•Open Door Policy! An open door policy usually means that as a teacher you are willing to see students at any time before or after school. This is a good way to establish communication with a student. However, an open door policy should also mean to have your door open when dealing with students, especially if you are alone with a student. If you are having a conference with a student, consider having another teacher witness the conference.
•Respect Confidentiality! Keep all records and information about the student’s grade and home life confidential unless you are sharing with other faculty members who have an active part in the success of that student. Gossiping about students to those who do not teach the student or to other adults is a violation of the student’s right to privacy.
•Best Not to Make Promises to Students! In many cases, an inexperienced teacher will make a promise to a student and will be unable to fulfill their part of the bargain. A teacher should never make a promise to keep everything a student tells them confidential. For example, if a student reveals that he/she is being abused at home, you have a legal responsibility to report this to your campus administrator and possibly the Child Protective Services. Furthermore, avoid exchanging promises/gifts with a student such as in “If you turn in all your work, I’ll get buy you tickets to the movies.” These methods are counterproductive; they might compromise your professionalism.
•Don’t Pickup Hitchhikers! Basic premise here is not to drive students in your own personal vehicle. You become liable for that student, and if you got into an accident your job as well as your health might be in jeopardy.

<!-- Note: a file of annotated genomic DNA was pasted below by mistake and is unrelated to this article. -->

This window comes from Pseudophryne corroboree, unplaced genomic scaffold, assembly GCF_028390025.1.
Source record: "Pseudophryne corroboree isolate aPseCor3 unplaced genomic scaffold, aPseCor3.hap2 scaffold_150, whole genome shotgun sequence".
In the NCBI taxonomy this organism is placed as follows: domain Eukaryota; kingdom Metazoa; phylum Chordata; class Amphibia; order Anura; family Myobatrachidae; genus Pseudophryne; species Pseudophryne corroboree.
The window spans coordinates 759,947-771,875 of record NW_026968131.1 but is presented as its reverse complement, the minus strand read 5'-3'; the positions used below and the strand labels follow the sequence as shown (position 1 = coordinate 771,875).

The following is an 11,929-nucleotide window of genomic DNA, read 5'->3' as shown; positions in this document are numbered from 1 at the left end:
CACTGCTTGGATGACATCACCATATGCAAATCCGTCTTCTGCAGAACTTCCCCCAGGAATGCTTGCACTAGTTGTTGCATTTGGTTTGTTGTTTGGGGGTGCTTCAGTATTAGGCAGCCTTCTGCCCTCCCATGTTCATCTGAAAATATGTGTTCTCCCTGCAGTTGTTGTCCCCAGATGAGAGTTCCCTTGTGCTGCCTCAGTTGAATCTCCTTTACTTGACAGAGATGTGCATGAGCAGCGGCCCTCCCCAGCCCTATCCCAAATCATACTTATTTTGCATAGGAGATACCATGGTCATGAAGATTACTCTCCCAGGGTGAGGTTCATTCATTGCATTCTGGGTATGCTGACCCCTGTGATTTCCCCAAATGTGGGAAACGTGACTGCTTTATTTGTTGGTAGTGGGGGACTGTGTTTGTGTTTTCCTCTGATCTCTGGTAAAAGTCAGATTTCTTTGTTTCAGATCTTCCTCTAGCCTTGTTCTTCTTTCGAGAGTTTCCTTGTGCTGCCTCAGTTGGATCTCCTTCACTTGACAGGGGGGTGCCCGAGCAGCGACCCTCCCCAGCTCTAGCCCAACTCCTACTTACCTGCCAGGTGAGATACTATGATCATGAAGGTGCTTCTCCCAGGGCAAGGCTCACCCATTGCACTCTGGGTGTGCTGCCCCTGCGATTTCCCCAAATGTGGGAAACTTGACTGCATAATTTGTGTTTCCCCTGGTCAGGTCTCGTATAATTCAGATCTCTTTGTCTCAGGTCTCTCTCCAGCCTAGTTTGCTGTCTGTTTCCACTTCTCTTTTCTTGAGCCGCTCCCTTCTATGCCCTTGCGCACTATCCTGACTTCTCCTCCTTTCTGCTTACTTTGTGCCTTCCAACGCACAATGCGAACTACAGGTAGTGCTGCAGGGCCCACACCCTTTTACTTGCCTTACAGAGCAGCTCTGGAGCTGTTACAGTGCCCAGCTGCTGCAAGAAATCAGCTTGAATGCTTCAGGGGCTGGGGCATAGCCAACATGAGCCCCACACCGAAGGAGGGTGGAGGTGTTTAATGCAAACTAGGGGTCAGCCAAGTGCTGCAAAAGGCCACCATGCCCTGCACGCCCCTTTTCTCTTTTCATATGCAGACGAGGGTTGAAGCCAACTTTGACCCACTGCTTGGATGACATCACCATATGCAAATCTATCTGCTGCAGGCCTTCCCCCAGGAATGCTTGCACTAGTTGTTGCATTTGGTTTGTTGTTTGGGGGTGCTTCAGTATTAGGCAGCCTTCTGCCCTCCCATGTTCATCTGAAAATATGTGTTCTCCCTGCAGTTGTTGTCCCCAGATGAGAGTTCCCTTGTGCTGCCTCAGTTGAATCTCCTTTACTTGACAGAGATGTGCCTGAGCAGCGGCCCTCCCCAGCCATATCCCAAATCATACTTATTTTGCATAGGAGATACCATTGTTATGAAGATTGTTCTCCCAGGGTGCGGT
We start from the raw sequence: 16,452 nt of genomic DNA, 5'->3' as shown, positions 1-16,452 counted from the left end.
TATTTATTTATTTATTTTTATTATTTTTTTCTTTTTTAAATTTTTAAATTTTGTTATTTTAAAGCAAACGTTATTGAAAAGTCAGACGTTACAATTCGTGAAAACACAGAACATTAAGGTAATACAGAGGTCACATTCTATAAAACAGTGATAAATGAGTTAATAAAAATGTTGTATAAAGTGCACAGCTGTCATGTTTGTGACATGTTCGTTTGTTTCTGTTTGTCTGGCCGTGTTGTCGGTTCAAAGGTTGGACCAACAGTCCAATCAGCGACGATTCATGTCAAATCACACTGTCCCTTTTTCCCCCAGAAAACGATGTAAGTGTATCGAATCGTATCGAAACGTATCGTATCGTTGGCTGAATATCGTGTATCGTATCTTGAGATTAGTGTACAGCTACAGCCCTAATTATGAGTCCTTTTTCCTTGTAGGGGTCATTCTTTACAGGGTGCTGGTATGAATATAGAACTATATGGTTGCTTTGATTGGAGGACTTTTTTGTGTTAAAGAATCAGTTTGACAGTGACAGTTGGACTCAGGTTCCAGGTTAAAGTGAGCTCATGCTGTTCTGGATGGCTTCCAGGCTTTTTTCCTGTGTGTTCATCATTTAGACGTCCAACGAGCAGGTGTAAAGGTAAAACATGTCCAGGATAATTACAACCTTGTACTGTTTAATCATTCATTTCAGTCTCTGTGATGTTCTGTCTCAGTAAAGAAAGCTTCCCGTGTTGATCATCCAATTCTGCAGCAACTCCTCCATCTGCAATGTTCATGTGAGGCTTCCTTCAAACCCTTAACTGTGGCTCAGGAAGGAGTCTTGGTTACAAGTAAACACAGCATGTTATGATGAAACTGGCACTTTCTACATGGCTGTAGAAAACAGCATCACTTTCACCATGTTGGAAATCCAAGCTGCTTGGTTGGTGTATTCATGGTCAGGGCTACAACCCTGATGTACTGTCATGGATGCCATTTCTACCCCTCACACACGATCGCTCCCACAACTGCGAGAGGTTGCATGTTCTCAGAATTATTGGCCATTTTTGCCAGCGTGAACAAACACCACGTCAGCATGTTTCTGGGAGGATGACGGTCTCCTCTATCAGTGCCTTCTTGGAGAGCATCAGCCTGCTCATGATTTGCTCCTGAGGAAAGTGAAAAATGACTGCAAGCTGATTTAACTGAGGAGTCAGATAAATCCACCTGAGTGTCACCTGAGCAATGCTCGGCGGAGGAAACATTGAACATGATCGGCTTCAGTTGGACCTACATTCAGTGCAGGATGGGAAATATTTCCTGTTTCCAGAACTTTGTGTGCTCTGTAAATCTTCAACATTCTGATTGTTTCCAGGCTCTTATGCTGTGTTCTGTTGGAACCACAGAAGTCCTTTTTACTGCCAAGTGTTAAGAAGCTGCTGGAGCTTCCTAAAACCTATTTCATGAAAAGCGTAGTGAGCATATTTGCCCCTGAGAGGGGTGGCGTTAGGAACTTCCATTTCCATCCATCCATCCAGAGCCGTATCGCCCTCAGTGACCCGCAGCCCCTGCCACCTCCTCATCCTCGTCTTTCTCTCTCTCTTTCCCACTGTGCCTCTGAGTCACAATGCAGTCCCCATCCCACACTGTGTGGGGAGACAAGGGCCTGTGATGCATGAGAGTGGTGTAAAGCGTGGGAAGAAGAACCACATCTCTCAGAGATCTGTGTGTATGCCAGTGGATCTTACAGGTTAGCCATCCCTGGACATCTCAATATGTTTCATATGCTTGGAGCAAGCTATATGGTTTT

•Your Personal Life is Personal! Disclosing personal information with your students about your history, relationships, and religious beliefs can compromise your professionalism. Focus on the content and issues related to the school while at school. This is plenty of time at home to dwell on the other stuff.
•Document Phone Calls Home! Each time you call a parent, the reason for the call, and the outcome of the conversation should be recorded for future reference. This will allow you to refer to a history of conversations with a parent about the student. In addition, this documentation can be used to help facilitate parent-conferences.
•Home Visit with Caution! When visiting the home of a student, make sure to notify the parents ahead of time. It may not be wise to appear unannounced. Furthermore, never enter the home of a student when there is no parent present. Be cautious on a home visit. As a teacher, you become liable for anything that might happen in the home while you are there. For example, if you are talking with a student in the front of the house and a fire is started in the back of the house by the little brother or sister, you might share part of the liability for that incident.
•Keep Accurate Records! Perhaps one of the most essential parts of teaching public school is to keep accurate and up-to-date records of student grades. Throughout the course of the grading period, you should have a general idea of how students are performing. It is essential to notify students with progress reports, especially if they are failing the course. Parents want to be notified as soon as possible if their student is not passing the course.
•Plan a Communication Strategy for Parents! Think of ways that you can engage parents in a positive role in your classroom environment. Also, consider the various ways to get in contact with a parent. See “Communicating with Parents” under “The School Environment.”